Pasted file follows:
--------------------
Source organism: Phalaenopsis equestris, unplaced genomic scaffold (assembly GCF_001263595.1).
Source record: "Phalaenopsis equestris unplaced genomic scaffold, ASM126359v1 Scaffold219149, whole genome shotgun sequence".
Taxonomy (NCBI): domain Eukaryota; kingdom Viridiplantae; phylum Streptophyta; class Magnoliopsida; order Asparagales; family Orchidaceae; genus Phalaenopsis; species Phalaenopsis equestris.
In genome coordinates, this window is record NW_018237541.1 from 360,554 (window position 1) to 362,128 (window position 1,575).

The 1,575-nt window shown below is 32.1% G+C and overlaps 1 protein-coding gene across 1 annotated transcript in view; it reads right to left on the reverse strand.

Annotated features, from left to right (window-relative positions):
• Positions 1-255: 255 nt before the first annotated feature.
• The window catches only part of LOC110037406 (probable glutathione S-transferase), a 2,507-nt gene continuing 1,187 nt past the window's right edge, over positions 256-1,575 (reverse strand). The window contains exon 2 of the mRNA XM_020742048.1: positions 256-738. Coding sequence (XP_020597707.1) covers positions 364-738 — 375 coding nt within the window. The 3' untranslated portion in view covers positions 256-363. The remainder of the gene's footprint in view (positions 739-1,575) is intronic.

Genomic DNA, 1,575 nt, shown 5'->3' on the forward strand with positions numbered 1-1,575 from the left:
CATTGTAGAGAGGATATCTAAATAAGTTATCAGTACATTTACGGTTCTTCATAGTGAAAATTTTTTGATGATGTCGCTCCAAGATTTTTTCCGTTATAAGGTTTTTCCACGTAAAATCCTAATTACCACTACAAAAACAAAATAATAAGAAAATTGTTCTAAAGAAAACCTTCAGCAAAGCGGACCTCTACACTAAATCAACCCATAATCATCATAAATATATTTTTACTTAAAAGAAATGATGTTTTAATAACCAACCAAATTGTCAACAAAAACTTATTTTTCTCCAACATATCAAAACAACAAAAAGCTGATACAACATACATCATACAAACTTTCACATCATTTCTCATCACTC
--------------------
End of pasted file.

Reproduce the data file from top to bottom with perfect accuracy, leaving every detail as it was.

Source organism: Phalaenopsis equestris, unplaced genomic scaffold (assembly GCF_001263595.1).
Source record: "Phalaenopsis equestris unplaced genomic scaffold, ASM126359v1 Scaffold219149, whole genome shotgun sequence".
Taxonomy (NCBI): domain Eukaryota; kingdom Viridiplantae; phylum Streptophyta; class Magnoliopsida; order Asparagales; family Orchidaceae; genus Phalaenopsis; species Phalaenopsis equestris.
In genome coordinates, this window is record NW_018237541.1 from 360,554 (window position 1) to 362,128 (window position 1,575).

The 1,575-nt window shown below is 32.1% G+C and overlaps 1 protein-coding gene across 1 annotated transcript in view; it reads right to left on the reverse strand.

Annotated features, from left to right (window-relative positions):
• Positions 1-255: 255 nt before the first annotated feature.
• The window catches only part of LOC110037406 (probable glutathione S-transferase), a 2,507-nt gene continuing 1,187 nt past the window's right edge, over positions 256-1,575 (reverse strand). The window contains exon 2 of the mRNA XM_020742048.1: positions 256-738. Coding sequence (XP_020597707.1) covers positions 364-738 — 375 coding nt within the window. The 3' untranslated portion in view covers positions 256-363. The remainder of the gene's footprint in view (positions 739-1,575) is intronic.

Genomic DNA, 1,575 nt, shown 5'->3' on the forward strand with positions numbered 1-1,575 from the left:
CATTGTAGAGAGGATATCTAAATAAGTTATCAGTACATTTACGGTTCTTCATAGTGAAAATTTTTTGATGATGTCGCTCCAAGATTTTTTCCGTTATAAGGTTTTTCCACGTAAAATCCTAATTACCACTACAAAAACAAAATAATAAGAAAATTGTTCTAAAGAAAACCTTCAGCAAAGCGGACCTCTACACTAAATCAACCCATAATCATCATAAATATATTTTTACTTAAAAGAAATGATGTTTTAATAACCAACCAAATTGTCAACAAAAACTTATTTTTCTCCAACATATCAAAACAACAAAAAGCTGATACAACATACATCATACAAACTTTCACATCATTTCTCATCACTC